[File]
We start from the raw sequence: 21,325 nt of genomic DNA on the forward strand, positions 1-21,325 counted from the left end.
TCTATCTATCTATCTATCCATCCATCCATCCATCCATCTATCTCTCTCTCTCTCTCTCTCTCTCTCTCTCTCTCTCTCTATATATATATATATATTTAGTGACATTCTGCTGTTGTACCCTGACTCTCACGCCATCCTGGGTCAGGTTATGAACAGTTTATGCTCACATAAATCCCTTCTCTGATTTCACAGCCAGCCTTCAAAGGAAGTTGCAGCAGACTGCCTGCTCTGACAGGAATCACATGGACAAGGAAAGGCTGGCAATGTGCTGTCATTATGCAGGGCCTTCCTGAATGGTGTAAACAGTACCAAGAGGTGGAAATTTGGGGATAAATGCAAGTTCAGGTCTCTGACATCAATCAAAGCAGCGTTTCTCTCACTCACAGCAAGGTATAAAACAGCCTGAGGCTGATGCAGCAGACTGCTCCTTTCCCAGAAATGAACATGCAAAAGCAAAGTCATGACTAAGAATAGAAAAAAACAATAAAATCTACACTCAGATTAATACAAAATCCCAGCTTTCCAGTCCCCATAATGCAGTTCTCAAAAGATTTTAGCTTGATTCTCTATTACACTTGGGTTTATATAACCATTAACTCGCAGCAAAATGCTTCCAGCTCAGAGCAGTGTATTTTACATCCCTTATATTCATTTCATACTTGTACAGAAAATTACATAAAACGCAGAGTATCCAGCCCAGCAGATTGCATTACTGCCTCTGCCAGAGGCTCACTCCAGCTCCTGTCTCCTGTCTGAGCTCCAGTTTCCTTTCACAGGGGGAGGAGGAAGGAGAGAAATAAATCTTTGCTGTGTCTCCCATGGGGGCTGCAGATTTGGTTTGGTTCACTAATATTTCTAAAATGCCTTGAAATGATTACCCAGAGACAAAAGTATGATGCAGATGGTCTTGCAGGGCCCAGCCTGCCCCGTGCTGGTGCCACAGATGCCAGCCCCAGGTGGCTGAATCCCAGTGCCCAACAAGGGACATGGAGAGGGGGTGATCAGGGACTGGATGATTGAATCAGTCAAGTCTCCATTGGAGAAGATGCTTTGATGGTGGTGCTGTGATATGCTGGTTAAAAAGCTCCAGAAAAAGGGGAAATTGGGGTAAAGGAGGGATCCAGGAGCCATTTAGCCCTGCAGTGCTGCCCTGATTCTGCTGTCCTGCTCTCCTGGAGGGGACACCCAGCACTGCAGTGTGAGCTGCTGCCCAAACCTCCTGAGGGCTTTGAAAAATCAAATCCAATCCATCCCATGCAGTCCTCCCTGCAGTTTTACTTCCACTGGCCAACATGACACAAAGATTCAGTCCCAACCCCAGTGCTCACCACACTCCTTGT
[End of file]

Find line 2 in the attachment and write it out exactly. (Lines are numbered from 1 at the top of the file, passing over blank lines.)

TCTATCTATCTATCTATCCATCCATCCATCCATCCATCTATCTCTCTCTCTCTCTCTCTCTCTCTCTCTCTCTCTCTCTATATATATATATATATTTAGTGACATTCTGCTGTTGTACCCTGACTCTCACGCCATCCTGGGTCAGGTTATGAACAGTTTATGCTCACATAAATCCCTTCTCTGATTTCACAGCCAGCCTTCAAAGGAAGTTGCAGCAGACTGCCTGCTCTGACAGGAATCACATGGACAAGGAAAGGCTGGCAATGTGCTGTCATTATGCAGGGCCTTCCTGAATGGTGTAAACAGTACCAAGAGGTGGAAATTTGGGGATAAATGCAAGTTCAGGTCTCTGACATCAATCAAAGCAGCGTTTCTCTCACTCACAGCAAGGTATAAAACAGCCTGAGGCTGATGCAGCAGACTGCTCCTTTCCCAGAAATGAACATGCAAAAGCAAAGTCATGACTAAGAATAGAAAAAAACAATAAAATCTACACTCAGATTAATACAAAATCCCAGCTTTCCAGTCCCCATAATGCAGTTCTCAAAAGATTTTAGCTTGATTCTCTATTACACTTGGGTTTATATAACCATTAACTCGCAGCAAAATGCTTCCAGCTCAGAGCAGTGTATTTTACATCCCTTATATTCATTTCATACTTGTACAGAAAATTACATAAAACGCAGAGTATCCAGCCCAGCAGATTGCATTACTGCCTCTGCCAGAGGCTCACTCCAGCTCCTGTCTCCTGTCTGAGCTCCAGTTTCCTTTCACAGGGGGAGGAGGAAGGAGAGAAATAAATCTTTGCTGTGTCTCCCATGGGGGCTGCAGATTTGGTTTGGTTCACTAATATTTCTAAAATGCCTTGAAATGATTACCCAGAGACAAAAGTATGATGCAGATGGTCTTGCAGGGCCCAGCCTGCCCCGTGCTGGTGCCACAGATGCCAGCCCCAGGTGGCTGAATCCCAGTGCCCAACAAGGGACATGGAGAGGGGGTGATCAGGGACTGGATGATTGAATCAGTCAAGTCTCCATTGGAGAAGATGCTTTGATGGTGGTGCTGTGATATGCTGGTTAAAAAGCTCCAGAAAAAGGGGAAATTGGGGTAAAGGAGGGATCCAGGAGCCATTTAGCCCTGCAGTGCTGCCCTGATTCTGCTGTCCTGCTCTCCTGGAGGGGACACCCAGCACTGCAGTGTGAGCTGCTGCCCAAACCTCCTGAGGGCTTTGAAAAATCAAATCCAATCCATCCCATGCAGTCCTCCCTGCAGTTTTACTTCCACTGGCCAACATGACACAAAGATTCAGTCCCAACCCCAGTGCTCACCACACTCCTTGT